Sunday, September 13, 2015

Water Goes Down, Flowers Come Up

A few weeks ago, I stopped by the Hudson River below the Spier Falls Dam and was appalled to find extensive mudflats reeking of rotting vegetation and multitudes of dead snails and clams, but very little river.  The water levels had been lowered to allow work on one of the dams, work that a posted notice declared will continue until November.  Yuk!

After paddling well downstream from that stretch of river this past Saturday, I made a detour to revisit the catchment below Spier Falls and was delighted to see how the riverbanks have revived.  Those vast reeking mudflats that three weeks ago would have sucked the shoes off your feet were now firmed up just fine for walking on, carrion eaters had done their duty by consuming the mollusk corpses, and the silt-covered withering underwater plants had rebounded with vigor to cover the mud with a glowing green carpet.  Lovely!

A closer look at that glowing green carpet revealed the source of that distinctive golden glow, the presence of multitudes of Golden Pert.  This is a plant that can lie in wait on a river bottom for decades, if not hundreds, of years, producing green leaves but no flowers until it becomes exposed to sunlight and air.  Then it truly explodes into bloom.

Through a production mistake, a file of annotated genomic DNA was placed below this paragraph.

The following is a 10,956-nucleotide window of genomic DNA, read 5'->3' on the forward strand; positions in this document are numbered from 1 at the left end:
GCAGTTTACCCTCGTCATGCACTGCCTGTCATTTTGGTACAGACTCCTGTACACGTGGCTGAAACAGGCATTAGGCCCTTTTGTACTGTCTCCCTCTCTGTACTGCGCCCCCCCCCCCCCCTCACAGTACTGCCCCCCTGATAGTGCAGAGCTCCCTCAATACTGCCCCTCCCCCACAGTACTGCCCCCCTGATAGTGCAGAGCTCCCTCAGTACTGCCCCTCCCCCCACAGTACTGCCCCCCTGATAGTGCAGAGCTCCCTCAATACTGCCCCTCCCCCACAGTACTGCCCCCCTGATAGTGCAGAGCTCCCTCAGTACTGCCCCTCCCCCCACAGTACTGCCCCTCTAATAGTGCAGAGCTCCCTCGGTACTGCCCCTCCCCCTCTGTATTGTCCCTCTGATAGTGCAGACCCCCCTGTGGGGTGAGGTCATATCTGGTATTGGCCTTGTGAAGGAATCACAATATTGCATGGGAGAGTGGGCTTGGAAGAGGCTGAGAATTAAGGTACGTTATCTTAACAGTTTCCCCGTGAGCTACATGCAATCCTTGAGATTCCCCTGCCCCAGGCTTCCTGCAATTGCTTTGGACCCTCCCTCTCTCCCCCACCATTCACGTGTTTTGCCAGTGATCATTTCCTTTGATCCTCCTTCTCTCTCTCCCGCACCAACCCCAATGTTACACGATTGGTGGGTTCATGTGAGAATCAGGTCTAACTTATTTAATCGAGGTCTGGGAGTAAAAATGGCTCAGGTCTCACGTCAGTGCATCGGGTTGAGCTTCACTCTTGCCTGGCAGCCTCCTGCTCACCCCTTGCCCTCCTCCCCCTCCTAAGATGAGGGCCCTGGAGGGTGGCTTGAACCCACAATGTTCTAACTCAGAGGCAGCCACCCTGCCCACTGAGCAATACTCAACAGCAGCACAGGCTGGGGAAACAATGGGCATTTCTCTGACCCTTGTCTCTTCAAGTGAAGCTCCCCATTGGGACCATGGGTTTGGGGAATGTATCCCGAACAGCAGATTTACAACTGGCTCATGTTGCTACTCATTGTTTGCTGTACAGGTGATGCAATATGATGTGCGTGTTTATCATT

Although masses of Golden Pert covered nearly every inch of mud, there were still a few specimens here and there of other waterside plants, including small patches of sprightly Pipewort, with its little cotton-ball flowers.

I had to look rather carefully to find them, but sure enough, the pretty little blue flowers of False Pimpernel were also enjoying this muddy habitat.

Another mud lover is Branching Bur Reed, although it is more often found in shallow water.  But I'm sure there was standing water when this patch of Branching Bur Reed started its summer season, and it just kept growing, well after somebody pulled the plug on its usual river.  Its golden seedheads, composed of small pointed nutlets, are actually more colorful than were its greenish-white flowers.

Speaking of colorful, see how pretty the Witch Hazel leaves are now, green edged with rust and gold.  I can't think of any other shrub we have around here that doesn't start blooming until its leaves start fading.  Any day now, we should begin to find the yellow ribbon-like petals of Witch Hazel unfurling in the autumn woods. -- Nature's last floral gift to us before the winter sets in.

Another late-season floral gift is the gorgeous royal-blue Fringed Gentian, just starting to unfurl its spectacular blooms at the Orra Phelps Nature Preserve.  I stopped there on my way home from the river on Saturday and was amazed to see great numbers of them blooming in the sand-pit area of that nature preserve.  Because it was overcast and late in the day when I stopped by, the flowers were not fully unfurled, but their intense color still made them easy to find.  The next sunny warm day, be sure to stop by the Orra Phelps Preserve on Parkhurst Road in Wilton to witness their glorious display.


The Furry Gnome said...

Amazing how nature can recover and naturalize a place.

Virginia said...

So glad you're back out there! This is lovely--the regeneration of a mud flat.